Young J, Rickenbach M, Calmy A, Bernasconi E, Staehelin C, Schmid P, et al. Transient detectable viremia and the risk of viral rebound in patients from the Swiss HIV cohort study. BMC Infect Dis. 2015;15:382.
Navazesh M. Methods for collecting saliva. Ann N Y Acad Sci. 1993;694:72–7.
Parisi SG, Basso M, Del Vecchio C, Andreis S, Franchin E, Bello FD, et al. Virological testing of cerebrospinal fluid in children aged less than 14 years with a suspected central nervous system infection: a retrospective study on 304 consecutive children from January 2012 to May 2015. Eur J Paediatr Neurol. 2016;20:588–96.
Biasolo MA, Calistri A, Cesaro S, Gentile G, Mengoli C, Palu G. Case report: kinetics of Epstein-Barr virus load in a bone marrow transplant patient with no sign of lymphoproliferative disease. J Med Virol. 2003;69:220–2.
Mengoli C, Cusinato R, Biasolo MA, Cesaro S, Parolin C, Palu G. Assessment of CMV load in solid organ transplant recipients by pp65 antigenemia and real-time quantitative DNA PCR assay: correlation with pp67 RNA detection. J Med Virol. 2004;74:78–84.
White IE, Campbell TB. Quantitation of cell-free and cell-associated Kaposi’s sarcoma-associated herpesvirus DNA by real-time PCR. J Clin Microb. 2000;38:1992–5.
Conover WJ. Practical nonparametric statistics. 3rd ed. New York: John Wiley & Sons.
European AIDS Clinical Society Guidelines, Version 7.1. http://www.eacsociety.org. Accessed 12 Oct 2017.
European AIDS Clinical Society Guidelines, Version 9.0. http://www.eacsociety.org. Accessed 18 Jan 2018.
Rohner E, Wyss N, Heg Z, Faralli Z, Mbulaiteye SM, Novak U, et al. HIV and human herpesvirus 8 co-infection across the globe: systematic review and meta-analysis. Int J Cancer. 2016;138:45–54.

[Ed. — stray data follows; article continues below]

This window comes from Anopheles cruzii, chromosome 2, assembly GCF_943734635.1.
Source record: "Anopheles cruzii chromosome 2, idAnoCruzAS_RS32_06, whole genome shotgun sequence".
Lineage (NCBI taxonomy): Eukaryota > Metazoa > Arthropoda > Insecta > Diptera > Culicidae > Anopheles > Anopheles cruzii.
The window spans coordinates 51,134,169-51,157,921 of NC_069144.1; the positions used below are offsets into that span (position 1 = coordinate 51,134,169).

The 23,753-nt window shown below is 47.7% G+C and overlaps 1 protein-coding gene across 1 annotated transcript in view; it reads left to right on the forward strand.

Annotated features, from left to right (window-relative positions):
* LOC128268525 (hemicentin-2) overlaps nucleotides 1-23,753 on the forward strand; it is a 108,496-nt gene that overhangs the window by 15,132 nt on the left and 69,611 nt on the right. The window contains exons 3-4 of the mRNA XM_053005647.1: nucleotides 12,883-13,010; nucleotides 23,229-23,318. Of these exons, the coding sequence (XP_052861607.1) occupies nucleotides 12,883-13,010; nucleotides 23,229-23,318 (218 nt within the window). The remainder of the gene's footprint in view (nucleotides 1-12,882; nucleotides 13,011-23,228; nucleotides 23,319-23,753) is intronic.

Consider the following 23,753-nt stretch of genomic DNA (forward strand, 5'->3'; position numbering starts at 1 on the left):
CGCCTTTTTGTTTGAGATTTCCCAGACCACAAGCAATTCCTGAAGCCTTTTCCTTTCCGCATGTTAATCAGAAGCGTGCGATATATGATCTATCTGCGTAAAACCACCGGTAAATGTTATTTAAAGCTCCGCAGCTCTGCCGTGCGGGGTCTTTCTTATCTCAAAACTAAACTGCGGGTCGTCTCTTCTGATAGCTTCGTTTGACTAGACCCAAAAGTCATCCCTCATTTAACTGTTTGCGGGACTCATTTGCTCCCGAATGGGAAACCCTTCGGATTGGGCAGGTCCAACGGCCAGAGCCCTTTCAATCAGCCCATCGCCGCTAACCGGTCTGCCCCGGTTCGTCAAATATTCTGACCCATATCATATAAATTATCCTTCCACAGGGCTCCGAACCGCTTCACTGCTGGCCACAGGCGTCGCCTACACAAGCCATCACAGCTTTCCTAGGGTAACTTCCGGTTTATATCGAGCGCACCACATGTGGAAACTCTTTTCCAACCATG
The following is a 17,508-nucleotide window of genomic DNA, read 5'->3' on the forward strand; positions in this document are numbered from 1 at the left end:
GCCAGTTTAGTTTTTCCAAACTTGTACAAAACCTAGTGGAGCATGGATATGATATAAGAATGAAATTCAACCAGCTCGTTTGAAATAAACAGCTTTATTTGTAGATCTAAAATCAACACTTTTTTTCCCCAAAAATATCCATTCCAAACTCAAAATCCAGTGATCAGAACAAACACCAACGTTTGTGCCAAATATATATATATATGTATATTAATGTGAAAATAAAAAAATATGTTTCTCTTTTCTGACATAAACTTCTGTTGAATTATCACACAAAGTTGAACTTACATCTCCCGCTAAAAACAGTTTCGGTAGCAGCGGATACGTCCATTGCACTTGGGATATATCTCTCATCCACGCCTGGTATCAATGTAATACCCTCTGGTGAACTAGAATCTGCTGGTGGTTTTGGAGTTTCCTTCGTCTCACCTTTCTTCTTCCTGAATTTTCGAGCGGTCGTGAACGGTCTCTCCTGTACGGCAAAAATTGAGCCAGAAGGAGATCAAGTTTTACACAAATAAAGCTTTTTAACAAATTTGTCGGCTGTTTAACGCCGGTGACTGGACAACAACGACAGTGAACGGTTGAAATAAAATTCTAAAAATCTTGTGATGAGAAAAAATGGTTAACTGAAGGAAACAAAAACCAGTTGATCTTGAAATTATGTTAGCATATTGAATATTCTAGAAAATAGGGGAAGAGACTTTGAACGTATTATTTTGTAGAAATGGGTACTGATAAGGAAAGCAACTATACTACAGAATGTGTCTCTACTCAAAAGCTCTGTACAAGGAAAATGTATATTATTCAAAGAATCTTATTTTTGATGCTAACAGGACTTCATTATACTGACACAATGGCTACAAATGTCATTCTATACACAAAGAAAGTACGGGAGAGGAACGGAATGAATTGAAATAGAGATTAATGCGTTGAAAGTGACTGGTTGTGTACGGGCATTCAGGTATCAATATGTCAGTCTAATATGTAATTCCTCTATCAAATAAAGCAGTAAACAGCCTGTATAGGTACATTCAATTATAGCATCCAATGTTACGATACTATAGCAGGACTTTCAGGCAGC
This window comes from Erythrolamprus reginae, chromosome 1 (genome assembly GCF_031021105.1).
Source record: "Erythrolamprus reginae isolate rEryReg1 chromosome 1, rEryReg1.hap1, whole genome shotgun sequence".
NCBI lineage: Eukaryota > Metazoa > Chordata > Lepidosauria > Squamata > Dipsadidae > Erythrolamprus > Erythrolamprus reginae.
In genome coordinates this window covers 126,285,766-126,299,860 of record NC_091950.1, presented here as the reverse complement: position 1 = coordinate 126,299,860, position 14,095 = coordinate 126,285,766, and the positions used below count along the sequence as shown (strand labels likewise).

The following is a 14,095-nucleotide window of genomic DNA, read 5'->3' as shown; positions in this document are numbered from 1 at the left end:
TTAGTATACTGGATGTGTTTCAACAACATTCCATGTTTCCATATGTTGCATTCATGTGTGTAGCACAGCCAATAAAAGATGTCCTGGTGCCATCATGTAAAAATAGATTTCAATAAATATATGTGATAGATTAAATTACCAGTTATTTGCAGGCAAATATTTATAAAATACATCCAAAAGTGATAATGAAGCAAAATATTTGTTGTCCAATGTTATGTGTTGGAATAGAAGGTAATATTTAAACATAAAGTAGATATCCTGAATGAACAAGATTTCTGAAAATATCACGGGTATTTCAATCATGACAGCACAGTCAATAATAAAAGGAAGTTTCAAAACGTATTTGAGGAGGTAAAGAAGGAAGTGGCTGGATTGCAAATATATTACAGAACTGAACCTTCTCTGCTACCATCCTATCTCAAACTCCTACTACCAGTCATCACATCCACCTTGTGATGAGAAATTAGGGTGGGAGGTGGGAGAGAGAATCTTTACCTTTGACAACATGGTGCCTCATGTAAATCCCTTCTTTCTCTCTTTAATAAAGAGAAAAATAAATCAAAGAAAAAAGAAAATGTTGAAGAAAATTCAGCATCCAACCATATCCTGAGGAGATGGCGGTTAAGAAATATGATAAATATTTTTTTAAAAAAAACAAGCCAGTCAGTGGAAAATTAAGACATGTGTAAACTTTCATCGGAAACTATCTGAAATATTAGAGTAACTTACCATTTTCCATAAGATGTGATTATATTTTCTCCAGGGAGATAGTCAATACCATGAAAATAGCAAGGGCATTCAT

Hislop AD, Taylor GS, Sauce D, Rickinson AB. Cellular responses to viral infection in humans: lessons from Epstein-Barr virus. Annu Rev Immunol. 2007;25:587–617.
Crough T, Khanna R. Immunobiology of human cytomegalovirus: from bench to bedside. Clin Microbiol Rev. 2009;22:76–98.
Hattab S, Guiguet M, Carcelain G, Fourati S, Guihot A, Autran B, et al. Soluble biomarkers of immune activation and inflammation in HIV infection: impact of 2 years of effective first-line combination antiretroviral therapy. HIV Med. 2015;16:553–62.
Agudelo-Hernandez A, Chen Y, Bullotta A, Buchanan WG, Klamar-Blain CR, Borowski L, et al. Subclinical herpesvirus shedding among HIV-1-infected men on antiretroviral therapy. AIDS. 2017;31:2085–94.
Parisi SG, Boldrin C, Andreis S, Ferretto R, Fuser R, Malena M, et al. KSHV DNA viremia correlates with low CD4+ cell count in Italian males at the time of diagnosis of HIV infection. J Med Virol. 2011;83:384–90.
Kuhara T, Watanabe D, Ishida N, Tamada Y, Matsumoto Y, Ihira M, et al. Quantitative analysis of shedding of Epstein-Barr virus in saliva from patients with connective tissue diseases: a pilot study. Int J Dermatol. 2013;52:887–90.
Nikoobakht M, Beitollahi J, Nikoobakht N, Aloosh M, Sahebjamee M, Rezaeidanesh M, et al. Evaluation of Epstein-Barr virus load in saliva before and after renal transplantation. Transplant Proc. 2011;43:540–2.